The “power reduced to lower engine temperature” message shows up in your F150 when your truck’s engine is overheating.

Keep reading to learn what caused the reduced engine power message in your F150 and what you can do to fix it.

Why Does Ford F150 Say Reduced Engine Power?

Ford F150 Shows Power Reduced To Lower Engine Temperature alert because of a bad water pump, a blocked radiator, or coolant problems like leaks or bad coolant. Also, sensors like the CHT (Cylinder Head Temperature), MAF (Mass Air Flow), or thermostat sensors can cause issues by giving the wrong information.

Here are all the details about the reasons for engine power reduction warnings.

1. Your Truck Has Bad Coolant

Coolant can degrade over time due to chemical reactions, contamination, and loss of its protective properties.

This coolant degradation can be caused by not replacing the coolant at the recommended intervals, or using the wrong type of coolant for the vehicle.

When coolant is no longer effective, it cannot properly absorb and dissipate heat from the engine. This leads to your F150 overheating, as the engine temperature rises beyond safe operating limits.

The engine control unit (ECU) will detect the high temperature and trigger the “Power Reduced To Lower Engine Temperature” message to prevent damage by reducing engine power, thus generating less heat.

2. Coolant Leak In Your F150

Coolant leaks can occur due to worn hoses, a cracked radiator, a faulty water pump, or a damaged head gasket.

These components can deteriorate over time, especially under extreme temperature fluctuations and pressure conditions.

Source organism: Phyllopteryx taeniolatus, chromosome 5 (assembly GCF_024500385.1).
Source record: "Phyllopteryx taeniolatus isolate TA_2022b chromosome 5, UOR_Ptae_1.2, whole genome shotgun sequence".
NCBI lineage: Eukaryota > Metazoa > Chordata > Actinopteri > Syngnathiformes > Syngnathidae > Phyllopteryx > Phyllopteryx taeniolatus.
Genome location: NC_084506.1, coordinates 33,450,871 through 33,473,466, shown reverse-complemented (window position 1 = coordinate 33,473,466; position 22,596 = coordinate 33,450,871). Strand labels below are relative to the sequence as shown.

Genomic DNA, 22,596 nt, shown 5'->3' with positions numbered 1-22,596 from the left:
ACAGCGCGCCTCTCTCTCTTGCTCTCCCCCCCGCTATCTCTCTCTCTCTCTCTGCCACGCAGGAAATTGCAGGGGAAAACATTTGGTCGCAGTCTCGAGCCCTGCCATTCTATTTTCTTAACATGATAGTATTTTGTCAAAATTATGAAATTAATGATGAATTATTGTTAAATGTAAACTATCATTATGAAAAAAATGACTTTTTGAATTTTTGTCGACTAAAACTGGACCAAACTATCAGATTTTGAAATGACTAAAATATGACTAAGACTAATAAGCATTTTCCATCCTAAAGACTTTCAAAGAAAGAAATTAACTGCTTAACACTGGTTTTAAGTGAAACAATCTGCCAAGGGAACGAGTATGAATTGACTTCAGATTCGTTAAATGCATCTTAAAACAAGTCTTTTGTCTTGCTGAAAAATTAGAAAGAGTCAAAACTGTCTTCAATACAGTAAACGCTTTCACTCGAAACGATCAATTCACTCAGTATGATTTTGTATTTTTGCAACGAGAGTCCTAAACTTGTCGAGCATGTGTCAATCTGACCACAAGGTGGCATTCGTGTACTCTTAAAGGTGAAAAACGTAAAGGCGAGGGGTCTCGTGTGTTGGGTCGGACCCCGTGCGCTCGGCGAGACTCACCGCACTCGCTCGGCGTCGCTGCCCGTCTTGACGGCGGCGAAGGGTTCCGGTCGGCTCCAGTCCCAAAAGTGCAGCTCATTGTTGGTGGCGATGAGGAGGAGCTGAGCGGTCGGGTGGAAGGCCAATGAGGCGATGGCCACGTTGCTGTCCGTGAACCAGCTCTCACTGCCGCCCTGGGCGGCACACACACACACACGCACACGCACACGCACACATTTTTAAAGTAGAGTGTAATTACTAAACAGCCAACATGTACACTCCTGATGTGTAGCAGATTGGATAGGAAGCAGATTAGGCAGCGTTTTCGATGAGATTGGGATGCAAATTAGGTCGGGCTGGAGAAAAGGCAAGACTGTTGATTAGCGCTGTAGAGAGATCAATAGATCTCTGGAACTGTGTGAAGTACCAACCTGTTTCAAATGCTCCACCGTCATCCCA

A coolant leak results in a loss of coolant volume, reducing the system’s ability to cool the engine effectively. This leads to an increased risk of overheating.

To protect the engine, the ECU reduces engine power when it detects low coolant levels or high temperatures to prevent further overheating and potential engine damage, showing the “Power Reduced To Lower Engine Temperature” message.

3. The Radiator In Your F150 Is Restricted

Coolant can deposit minerals and debris within the radiator, especially if the coolant is old or contaminated. Rust and scale from the engine block can also accumulate.

These deposits restrict the flow of coolant through the radiator, reducing its ability to dissipate heat effectively. This restriction can prevent the engine from being cooled well enough.

When this happens, the ECU does the same thing as earlier.

4. Your F150 Temperature/Thermostat Sensor Is Broken

The thermostat sensor, or the thermostat itself, can fail due to wear and tear, corrosion, or blockage by debris. This sensor helps regulate the opening and closing of the thermostat based on coolant temperature.

A faulty thermostat sensor may incorrectly indicate that the coolant temperature is lower or higher than it is.

If the thermostat remains closed when it should be, the engine can overheat.

5. CHT or MAF Sensors Have Gone Bad

The CHT sensor can fail due to electrical issues, corrosion, physical damage, or simply age.

Exposure to high temperatures and harsh conditions can accelerate its degradation. The CHT sensor monitors the temperature of the cylinder head and provides data to the ECU.

A faulty CHT sensor can send incorrect temperature readings, making the ECU think the engine is overheating even if it’s not.

The MAF sensor can become contaminated with dirt, oil, or debris or it can suffer electrical failures. This sensor measures the amount of air entering the engine, which is crucial for the correct air-fuel mixture.